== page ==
Comp Plan amendment and rezoning could potentially bring workforce housing to the area
STUART – The Martin County Local Planning Agency attempted to wade into the waters of affordable housing Oct. 17 but found some of its members loath to accept the higher densities needed on three Hobe Sound parcels in order to make the developer’s plans financially feasible.
The LPA eventually voted unanimously – albeit hesitantly – to approve High Density Residential Zoning on three contiguous lots located between Dixie Highway and South Federal Highway about two miles north of Bridge Road. The new zoning would enable 10 units per acre on the combined parcels, but the real conflict for Board members was the plan by Laurel Lane Holdings, LLC to dedicate a portion of the planned rental community for workforce housing. If eventually approved by the County Commission via the site plan process, the inclusion of an affordable housing component would give the developer a density bonus of five more units per acre for a total of 15 units per acre on the 13.6 acre property. Although the applicant’s representative, Hobe Sound Broker Michale Dooley, showed the LPA an artist rendering of one of the proposed three-story buildings, Senior Assistant County Attorney Krista Storey cautioned its members against considering that during their deliberations.
“This is a proposal to change a future land use map, so any indication of a perspective site plan is certainly not binding on either the Local Planning Agency or the applicant,” she said. “For purposes of a future land use map amendment, a site plan is not one of the criteria that should be considering because it’s not relevant to this legislative policy decision. That is not the criteria for considering a land-use change; the criteria that’s in the staff report – that’s the appropriate criteria.”
When Agency Member William Flanagan continued to worry that the developer would automatically seek the density bonus “because obviously he’s an investor,” Growth Management Department Director Nicki van Vonno offered further input.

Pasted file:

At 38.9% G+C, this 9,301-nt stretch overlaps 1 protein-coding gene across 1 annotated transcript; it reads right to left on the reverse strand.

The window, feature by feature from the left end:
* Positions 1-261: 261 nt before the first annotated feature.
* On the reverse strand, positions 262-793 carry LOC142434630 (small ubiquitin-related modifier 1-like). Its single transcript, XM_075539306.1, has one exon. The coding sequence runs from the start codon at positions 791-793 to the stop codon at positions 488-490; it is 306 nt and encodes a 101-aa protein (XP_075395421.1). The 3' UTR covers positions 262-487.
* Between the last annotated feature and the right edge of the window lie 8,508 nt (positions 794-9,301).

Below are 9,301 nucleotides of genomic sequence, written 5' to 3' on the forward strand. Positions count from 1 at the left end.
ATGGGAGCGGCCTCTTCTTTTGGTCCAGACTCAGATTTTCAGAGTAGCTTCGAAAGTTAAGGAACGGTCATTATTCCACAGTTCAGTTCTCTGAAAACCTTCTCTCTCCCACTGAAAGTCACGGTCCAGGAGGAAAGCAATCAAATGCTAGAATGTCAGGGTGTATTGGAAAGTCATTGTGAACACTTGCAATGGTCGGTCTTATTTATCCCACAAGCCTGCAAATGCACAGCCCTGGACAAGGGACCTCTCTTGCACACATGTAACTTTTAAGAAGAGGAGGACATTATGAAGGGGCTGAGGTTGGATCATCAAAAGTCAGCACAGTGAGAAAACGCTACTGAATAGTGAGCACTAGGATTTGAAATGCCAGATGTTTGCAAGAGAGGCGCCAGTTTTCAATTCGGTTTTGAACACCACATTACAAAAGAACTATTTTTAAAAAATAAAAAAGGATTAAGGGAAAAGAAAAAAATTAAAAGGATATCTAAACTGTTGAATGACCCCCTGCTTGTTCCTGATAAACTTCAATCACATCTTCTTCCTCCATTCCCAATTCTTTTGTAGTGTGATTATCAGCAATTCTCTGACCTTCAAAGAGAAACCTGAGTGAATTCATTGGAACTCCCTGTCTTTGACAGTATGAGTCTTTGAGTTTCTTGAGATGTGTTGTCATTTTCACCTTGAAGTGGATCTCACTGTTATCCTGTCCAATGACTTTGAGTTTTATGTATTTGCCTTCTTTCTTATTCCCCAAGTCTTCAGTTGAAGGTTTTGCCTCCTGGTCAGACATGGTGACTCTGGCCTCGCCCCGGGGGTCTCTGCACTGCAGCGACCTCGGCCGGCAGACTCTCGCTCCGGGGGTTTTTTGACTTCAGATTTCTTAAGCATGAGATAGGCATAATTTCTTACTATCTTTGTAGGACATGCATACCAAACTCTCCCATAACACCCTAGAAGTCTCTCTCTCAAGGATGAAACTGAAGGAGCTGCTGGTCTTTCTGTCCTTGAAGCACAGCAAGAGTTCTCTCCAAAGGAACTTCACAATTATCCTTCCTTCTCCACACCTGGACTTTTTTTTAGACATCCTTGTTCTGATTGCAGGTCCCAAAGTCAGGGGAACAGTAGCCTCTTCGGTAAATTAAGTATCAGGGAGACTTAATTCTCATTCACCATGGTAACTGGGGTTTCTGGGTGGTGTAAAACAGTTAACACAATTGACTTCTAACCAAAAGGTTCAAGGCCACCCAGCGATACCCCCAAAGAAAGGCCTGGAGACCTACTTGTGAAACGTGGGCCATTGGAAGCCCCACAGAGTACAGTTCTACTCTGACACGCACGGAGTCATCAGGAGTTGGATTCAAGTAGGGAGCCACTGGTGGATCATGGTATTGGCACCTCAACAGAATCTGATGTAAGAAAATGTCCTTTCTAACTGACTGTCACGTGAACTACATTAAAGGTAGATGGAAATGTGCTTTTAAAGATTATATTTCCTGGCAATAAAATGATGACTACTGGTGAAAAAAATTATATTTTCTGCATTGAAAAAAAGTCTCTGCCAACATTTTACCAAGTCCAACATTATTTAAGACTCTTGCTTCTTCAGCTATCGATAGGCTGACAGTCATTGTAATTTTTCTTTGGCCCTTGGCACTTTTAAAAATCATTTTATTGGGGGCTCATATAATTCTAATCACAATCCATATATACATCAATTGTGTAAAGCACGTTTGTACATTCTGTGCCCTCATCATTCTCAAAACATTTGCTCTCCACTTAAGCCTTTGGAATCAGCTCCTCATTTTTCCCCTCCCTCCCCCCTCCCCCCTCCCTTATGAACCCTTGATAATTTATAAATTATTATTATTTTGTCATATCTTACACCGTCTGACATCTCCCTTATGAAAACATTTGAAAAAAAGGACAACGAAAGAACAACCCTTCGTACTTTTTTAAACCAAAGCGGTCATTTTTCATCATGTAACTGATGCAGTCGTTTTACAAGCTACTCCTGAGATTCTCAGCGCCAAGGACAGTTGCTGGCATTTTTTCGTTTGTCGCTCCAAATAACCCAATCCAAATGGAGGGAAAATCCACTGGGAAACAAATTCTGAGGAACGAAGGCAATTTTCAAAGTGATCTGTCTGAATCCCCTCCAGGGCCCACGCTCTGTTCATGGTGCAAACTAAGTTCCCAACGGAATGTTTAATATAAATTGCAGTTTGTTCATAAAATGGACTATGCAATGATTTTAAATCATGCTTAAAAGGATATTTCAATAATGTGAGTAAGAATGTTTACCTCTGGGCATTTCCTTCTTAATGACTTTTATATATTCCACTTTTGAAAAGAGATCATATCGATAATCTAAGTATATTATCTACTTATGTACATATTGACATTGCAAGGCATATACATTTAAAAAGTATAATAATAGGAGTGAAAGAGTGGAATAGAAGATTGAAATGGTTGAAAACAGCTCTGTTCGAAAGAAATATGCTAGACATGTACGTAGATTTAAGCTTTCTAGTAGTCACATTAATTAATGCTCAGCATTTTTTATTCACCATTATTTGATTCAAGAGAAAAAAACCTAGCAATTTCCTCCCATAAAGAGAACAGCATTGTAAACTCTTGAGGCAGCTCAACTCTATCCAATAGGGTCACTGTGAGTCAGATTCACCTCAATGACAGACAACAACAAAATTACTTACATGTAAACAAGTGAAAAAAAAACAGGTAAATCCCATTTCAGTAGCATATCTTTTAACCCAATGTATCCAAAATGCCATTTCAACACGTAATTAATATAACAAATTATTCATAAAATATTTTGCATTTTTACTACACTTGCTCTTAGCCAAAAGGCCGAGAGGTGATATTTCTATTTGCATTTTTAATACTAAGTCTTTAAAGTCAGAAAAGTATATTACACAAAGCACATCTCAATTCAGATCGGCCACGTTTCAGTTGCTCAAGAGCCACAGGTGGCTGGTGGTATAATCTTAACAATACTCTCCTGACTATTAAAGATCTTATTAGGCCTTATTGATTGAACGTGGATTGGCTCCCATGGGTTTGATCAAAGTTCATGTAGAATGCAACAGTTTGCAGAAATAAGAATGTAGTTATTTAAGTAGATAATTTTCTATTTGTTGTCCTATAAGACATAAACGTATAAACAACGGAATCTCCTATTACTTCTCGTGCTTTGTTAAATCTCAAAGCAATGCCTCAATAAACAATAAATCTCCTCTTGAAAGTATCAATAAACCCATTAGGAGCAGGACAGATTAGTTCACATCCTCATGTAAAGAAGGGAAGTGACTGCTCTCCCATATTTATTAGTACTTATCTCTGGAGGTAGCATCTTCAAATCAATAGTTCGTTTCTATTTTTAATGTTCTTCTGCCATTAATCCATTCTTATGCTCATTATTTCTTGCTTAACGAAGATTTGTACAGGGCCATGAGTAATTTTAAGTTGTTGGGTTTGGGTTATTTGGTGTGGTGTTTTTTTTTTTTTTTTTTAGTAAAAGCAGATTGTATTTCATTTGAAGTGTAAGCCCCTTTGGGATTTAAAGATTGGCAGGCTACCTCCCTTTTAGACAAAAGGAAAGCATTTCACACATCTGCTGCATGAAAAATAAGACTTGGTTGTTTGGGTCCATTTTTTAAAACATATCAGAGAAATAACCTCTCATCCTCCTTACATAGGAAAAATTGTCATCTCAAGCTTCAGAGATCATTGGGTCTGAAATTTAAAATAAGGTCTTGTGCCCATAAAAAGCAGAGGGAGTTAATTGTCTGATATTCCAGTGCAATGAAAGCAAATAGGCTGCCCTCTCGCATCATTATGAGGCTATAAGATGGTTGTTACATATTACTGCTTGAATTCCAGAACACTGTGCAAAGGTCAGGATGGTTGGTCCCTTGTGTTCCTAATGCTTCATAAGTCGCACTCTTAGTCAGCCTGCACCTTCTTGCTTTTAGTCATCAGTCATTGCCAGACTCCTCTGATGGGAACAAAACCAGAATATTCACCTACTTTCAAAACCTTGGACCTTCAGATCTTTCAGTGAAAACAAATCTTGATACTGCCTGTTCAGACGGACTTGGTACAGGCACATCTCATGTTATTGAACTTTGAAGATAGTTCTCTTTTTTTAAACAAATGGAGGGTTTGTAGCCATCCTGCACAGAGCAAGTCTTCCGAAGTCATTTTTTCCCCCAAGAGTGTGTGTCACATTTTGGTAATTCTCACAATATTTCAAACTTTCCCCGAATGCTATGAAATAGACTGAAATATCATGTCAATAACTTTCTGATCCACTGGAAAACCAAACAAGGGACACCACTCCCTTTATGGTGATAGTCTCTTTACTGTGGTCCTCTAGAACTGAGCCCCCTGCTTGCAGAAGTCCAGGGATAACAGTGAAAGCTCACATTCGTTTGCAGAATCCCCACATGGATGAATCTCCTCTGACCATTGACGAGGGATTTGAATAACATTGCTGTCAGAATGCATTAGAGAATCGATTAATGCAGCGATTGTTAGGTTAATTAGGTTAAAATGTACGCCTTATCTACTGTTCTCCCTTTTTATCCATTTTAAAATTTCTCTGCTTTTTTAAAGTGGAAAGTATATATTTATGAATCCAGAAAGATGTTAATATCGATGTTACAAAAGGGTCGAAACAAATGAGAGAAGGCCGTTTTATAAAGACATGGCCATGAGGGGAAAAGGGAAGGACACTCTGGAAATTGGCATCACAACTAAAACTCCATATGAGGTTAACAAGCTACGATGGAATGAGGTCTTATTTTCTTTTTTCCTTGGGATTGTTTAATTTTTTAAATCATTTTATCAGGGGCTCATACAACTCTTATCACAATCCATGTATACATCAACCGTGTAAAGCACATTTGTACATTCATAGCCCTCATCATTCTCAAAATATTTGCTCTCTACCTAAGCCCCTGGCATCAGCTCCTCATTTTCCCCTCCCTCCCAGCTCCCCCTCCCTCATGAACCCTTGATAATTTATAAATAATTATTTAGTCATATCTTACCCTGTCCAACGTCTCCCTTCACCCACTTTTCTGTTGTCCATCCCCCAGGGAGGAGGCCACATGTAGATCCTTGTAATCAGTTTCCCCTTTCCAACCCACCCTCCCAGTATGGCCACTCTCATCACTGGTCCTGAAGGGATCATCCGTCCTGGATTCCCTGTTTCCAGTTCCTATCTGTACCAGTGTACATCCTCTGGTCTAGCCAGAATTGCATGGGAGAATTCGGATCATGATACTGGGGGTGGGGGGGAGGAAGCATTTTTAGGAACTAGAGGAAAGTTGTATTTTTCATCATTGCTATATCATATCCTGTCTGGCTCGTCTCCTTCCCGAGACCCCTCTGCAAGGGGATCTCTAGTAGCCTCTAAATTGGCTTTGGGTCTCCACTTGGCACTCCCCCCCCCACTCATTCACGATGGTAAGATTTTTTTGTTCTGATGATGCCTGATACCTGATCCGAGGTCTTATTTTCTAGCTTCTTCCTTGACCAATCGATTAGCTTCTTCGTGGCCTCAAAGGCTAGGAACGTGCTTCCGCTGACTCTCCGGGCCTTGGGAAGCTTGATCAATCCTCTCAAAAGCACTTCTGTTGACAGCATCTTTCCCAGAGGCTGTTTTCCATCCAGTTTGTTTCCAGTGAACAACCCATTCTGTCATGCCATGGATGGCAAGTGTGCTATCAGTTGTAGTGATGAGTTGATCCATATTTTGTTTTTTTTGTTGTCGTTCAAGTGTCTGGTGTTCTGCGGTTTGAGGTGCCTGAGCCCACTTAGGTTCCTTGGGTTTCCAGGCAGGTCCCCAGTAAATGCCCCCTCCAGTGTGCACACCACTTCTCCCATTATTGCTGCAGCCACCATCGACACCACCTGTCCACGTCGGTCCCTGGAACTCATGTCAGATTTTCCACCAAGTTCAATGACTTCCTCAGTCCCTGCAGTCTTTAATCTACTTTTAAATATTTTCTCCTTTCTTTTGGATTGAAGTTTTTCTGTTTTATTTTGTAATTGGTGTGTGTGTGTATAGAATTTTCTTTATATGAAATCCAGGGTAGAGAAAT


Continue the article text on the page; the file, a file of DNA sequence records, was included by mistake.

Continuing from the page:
“The land use amendment before you is to High Density, which is a maximum of 10 units to the acre,” she explained. “If he meets the criteria for a density bonus, and if his site plan can support getting that density bonus – because there’s a lot of other factors to a site plan besides how many units you get – he would have to document that he meets the criteria to be considered a workforce housing development. But that’s part of the site plan process.”
Ms. van Vonno also insisted that the applicant already had the right to request the bonus on one of the parcels due to its current Commercial/Office/Residential zoning that already qualified for up to 10 residential units.
“This density bonus can apply in those land-use designations as well if they do some type of affordable housing,” she added. “Workforce housing is, if you will, the high end of affordable housing.”
Mr. Dooley then chimed in, expressing the hope that the planned West-Indies style project would indeed help fill an affordable rental housing gap in Martin County while renters save toward home ownership in the future.
“I want to make sure that everybody understands our intent,” he said. “Everybody starts renting before they own, so I want it to be understood that we’re looking to do a rental community and workforce housing because that’s how everybody gets started up the ladder towards home ownership. Workforce housing has always been geared to, as I call them, the first responders: your teachers, your police, your firemen, your nurses. Those folks are at a certain income level as they start their careers, but they haven’t quite saved enough money to buy a home. So, this is a passion to try to generate housing for folks, and you help to move them along.”
Chairman James Moir then asked the applicant’s representative how he planned on handling density transitions in the area.
“There are three properties that you are sort of joining and trying to designate them as a single 10-units-to-the-acre, high-density housing development,” he said. “Can you talk to me a little bit about the transitions between the single-family residential on the Dixie Highway east side, and how this property as a high-density, multifamily development would jive with that neighborhood?”